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By Henry Verhoog
Dairy Specialist
Grand Valley Fortifiers
As many of you are now aware, the DFO has recently dropped this SNF ratio down from 2.25 to 2.20 which in essence, better represents the current market status toward minimizing the amount of structural protein and skim milk surplus in our supply managed system.

In simple layman terms, at present we have a good strong demand for butter and butterfat products but due to recent trade regulations we do not have a good market for this extra protein. It is also important to point out that this may be a temporary dilemma. For those of us who have been around long enough, we remember adjusting feed rations to lower butterfat as much as possible to efficiently fill quota 20 years ago.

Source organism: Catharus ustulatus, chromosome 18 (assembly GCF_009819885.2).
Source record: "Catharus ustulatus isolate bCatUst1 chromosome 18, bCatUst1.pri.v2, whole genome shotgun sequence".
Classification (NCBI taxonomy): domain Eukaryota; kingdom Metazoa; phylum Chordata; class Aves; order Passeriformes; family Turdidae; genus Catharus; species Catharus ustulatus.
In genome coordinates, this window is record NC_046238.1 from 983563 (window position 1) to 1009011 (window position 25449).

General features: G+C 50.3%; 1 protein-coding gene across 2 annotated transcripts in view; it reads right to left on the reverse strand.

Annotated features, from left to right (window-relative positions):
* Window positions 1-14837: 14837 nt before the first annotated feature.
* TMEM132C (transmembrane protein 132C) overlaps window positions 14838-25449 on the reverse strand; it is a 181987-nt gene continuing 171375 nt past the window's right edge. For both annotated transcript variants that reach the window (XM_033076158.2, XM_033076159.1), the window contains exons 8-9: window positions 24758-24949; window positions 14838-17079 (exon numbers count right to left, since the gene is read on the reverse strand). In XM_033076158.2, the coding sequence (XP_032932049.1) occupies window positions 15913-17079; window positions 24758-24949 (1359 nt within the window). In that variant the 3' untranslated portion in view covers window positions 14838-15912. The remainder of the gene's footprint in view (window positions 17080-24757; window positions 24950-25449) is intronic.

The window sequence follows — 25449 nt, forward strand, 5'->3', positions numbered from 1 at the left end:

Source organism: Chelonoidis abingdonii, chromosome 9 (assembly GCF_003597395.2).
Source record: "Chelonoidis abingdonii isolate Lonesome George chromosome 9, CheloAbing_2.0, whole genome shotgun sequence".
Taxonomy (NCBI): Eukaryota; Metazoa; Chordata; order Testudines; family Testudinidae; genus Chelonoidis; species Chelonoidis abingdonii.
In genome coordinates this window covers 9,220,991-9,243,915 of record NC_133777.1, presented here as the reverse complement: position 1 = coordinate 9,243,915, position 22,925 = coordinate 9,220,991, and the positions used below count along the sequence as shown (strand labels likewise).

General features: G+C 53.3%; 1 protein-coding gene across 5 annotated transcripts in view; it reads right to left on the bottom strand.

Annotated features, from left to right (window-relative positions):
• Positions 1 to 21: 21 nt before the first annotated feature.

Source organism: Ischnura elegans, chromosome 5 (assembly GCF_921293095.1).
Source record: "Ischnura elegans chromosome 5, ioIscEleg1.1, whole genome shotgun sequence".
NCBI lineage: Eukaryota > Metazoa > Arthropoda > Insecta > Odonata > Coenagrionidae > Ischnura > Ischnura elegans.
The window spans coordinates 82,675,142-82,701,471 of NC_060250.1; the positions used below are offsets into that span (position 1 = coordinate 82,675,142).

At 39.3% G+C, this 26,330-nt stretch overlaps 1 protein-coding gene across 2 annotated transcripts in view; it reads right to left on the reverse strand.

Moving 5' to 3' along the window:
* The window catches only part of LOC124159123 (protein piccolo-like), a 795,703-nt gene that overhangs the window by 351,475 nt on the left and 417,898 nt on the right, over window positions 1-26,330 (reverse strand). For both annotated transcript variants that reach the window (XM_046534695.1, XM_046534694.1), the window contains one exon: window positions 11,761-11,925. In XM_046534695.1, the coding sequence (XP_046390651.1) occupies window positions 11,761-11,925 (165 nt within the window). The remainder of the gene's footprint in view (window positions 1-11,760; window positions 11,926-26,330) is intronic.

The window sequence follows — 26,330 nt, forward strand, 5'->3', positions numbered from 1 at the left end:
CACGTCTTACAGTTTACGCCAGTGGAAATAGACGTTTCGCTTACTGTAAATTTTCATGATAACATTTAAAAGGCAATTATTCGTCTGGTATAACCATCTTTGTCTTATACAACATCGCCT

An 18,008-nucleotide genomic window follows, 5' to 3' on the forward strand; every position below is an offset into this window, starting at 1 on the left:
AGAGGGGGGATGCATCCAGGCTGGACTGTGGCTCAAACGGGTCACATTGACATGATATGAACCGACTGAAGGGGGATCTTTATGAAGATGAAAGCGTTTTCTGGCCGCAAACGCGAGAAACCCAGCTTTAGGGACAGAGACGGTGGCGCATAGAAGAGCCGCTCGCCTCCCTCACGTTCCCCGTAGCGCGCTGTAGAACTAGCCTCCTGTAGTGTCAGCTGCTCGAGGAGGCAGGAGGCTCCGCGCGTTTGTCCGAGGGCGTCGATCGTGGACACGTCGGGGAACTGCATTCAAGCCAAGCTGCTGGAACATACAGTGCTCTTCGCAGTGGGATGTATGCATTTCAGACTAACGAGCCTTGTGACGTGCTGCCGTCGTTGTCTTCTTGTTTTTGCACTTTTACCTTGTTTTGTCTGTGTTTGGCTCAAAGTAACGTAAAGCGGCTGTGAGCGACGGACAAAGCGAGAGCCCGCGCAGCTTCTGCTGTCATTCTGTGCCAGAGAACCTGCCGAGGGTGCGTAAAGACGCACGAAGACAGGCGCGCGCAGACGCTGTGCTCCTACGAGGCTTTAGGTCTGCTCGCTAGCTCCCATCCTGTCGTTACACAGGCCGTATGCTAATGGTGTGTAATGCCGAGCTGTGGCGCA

With these new rules in place each producer needs to assess their own situation to determine what game-plan makes the most sense. Without going into too many different scenarios I do want to discuss the options that I see on some very well managed herds.